Edited By JA on 04/12/2020 18:00:27

Steve Neighbour04/12/2020 19:24:53
74 forum posts
1 photos

I use a 1/2 kW electric panel heater which I pop on the 2kW setting as a instant heat boost when in the workshop and run on a timer on the 1kW setting if the oat drops to freezing or below overnight.

The workshop is extensively insulated to reduce heat loss.

Seems to work well, although if we get a '63 winter as the weather folk are suggesting it might get pushed to its limits 🤔

not done it yet04/12/2020 19:33:26
5428 forum posts
20 photos

Agricultural vehicles run on diesel - nobody calls it gas oil - but they order diesel, not DERV.

DERV is taxed as it is for Diesel-Engined Road Vehicles (what the abbreviation stands for).

Central heating oil can be diesel or kerosene, the difference being the volatility. Kerosene has a Redwood viscosity index of 28s while diesel is 34s or 36s (can’t remember which). The longer chain fraction has a slightly higher calorific value, of course.

not done it yet04/12/2020 19:40:56
5428 forum posts
20 photos

Agricultural vehicles run on diesel - nobody calls it gas oil - but they order diesel, not DERV.

DERV is taxed as it is for Diesel-Engined Road Vehicles (what the abbreviation stands for and gives a clue of why it is taxed so heavily).

martin perman04/12/2020 19:54:50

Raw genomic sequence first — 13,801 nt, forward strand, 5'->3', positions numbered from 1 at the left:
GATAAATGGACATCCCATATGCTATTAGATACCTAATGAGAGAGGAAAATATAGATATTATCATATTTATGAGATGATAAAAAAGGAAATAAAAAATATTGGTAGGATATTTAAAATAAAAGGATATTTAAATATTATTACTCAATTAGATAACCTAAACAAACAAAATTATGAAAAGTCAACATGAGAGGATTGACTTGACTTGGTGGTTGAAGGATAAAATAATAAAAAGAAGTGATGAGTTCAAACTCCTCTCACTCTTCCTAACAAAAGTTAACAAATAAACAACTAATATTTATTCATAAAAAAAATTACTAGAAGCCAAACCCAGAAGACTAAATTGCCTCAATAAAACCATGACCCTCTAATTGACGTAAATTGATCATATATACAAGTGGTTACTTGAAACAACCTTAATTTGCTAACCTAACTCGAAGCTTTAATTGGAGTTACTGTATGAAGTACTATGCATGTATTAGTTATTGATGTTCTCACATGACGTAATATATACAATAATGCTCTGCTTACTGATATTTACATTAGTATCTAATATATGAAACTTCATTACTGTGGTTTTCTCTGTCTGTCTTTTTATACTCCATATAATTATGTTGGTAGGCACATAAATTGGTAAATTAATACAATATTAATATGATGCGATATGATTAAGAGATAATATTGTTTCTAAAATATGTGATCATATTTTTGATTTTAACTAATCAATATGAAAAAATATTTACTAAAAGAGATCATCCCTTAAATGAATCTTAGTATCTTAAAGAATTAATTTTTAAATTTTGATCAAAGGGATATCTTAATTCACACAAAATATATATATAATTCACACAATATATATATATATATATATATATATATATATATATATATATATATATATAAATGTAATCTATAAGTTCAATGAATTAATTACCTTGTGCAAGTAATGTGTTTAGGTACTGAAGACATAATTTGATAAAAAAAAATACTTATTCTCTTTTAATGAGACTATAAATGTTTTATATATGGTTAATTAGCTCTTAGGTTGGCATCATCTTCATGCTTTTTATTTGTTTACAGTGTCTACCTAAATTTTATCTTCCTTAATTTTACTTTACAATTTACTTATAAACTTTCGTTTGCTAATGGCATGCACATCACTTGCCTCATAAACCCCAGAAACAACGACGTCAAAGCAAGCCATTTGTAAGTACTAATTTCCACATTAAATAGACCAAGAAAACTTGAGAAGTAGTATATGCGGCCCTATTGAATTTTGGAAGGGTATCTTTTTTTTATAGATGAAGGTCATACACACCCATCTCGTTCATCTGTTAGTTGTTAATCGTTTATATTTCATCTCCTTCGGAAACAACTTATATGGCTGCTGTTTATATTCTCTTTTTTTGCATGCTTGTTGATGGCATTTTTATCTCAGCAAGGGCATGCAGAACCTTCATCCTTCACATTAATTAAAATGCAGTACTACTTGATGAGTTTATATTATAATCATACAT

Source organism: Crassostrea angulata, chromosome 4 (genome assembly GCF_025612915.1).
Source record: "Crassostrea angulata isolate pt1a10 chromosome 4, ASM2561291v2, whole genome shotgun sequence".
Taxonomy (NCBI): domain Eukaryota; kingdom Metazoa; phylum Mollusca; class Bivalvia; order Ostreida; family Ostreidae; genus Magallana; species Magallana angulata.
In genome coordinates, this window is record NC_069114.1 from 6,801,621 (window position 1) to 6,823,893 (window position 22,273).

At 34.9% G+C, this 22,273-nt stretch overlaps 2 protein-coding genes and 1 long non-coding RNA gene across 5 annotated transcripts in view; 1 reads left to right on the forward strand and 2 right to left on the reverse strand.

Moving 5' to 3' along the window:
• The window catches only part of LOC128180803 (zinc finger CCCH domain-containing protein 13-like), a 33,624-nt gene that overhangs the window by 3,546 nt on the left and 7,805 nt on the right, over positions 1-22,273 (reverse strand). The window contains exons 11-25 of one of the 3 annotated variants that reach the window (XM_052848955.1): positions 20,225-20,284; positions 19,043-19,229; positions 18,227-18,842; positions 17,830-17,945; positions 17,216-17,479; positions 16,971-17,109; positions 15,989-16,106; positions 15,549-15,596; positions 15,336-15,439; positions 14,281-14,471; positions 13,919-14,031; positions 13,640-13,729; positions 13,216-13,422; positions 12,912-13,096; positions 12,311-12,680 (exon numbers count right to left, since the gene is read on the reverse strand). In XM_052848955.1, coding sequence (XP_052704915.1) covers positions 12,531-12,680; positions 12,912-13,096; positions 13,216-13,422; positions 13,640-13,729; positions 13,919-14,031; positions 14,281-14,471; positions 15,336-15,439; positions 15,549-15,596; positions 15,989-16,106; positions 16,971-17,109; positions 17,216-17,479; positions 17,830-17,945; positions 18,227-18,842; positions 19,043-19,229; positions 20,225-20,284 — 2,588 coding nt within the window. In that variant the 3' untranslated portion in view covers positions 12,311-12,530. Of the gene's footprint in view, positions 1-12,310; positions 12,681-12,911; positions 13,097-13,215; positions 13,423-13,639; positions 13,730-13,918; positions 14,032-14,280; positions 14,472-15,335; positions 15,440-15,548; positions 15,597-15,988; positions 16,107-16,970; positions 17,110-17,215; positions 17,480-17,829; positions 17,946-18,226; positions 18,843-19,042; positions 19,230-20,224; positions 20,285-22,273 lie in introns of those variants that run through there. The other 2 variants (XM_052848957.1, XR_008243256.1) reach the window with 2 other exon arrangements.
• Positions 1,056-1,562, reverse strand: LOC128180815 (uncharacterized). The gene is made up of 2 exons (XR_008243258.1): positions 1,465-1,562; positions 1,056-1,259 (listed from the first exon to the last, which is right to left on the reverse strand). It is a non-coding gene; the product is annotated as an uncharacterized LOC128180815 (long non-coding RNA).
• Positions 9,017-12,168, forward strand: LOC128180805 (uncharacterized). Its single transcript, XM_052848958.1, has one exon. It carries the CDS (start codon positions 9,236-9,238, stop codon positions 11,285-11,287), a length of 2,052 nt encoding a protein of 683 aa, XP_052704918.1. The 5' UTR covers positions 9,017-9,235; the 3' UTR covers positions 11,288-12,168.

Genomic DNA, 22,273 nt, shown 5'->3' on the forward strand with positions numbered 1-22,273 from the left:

1923 forum posts
81 photos
Posted by not done it yet on 04/12/2020 19:40:56:

Agricultural vehicles run on diesel - nobody calls it gas oil - but they order diesel, not DERV.

DERV is taxed as it is for Diesel-Engined Road Vehicles (what the abbreviation stands for and gives a clue of why it is taxed so heavily).

Or Duty Exempt Road Vehicle.

Martin P

Bob Wild04/12/2020 22:58:33
50 forum posts
32 photos

What a load of wimps on here. Just spent an afternoon in the workshop at 1.0 deg C. Done a load of milling with a glove on one hand to reduce the conductivity from an aluminium handle. But it was most successful 😋😋

Edited By Bob Wild on 04/12/2020 22:59:31

Peter Simpson 105/12/2020 08:03:04
189 forum posts
9 photos

No normal person would attempt to work in a workshop in those temperatures unless it as a dire emergency. But it takes a all sorts I suppose !

Guy Lamb05/12/2020 08:48:02
105 forum posts

I find a wood burning stove has more than one benefit, the primeval pleasure of sitting around a fire is one and another is the material I find for reuse while 'skip diving' for fuel wood.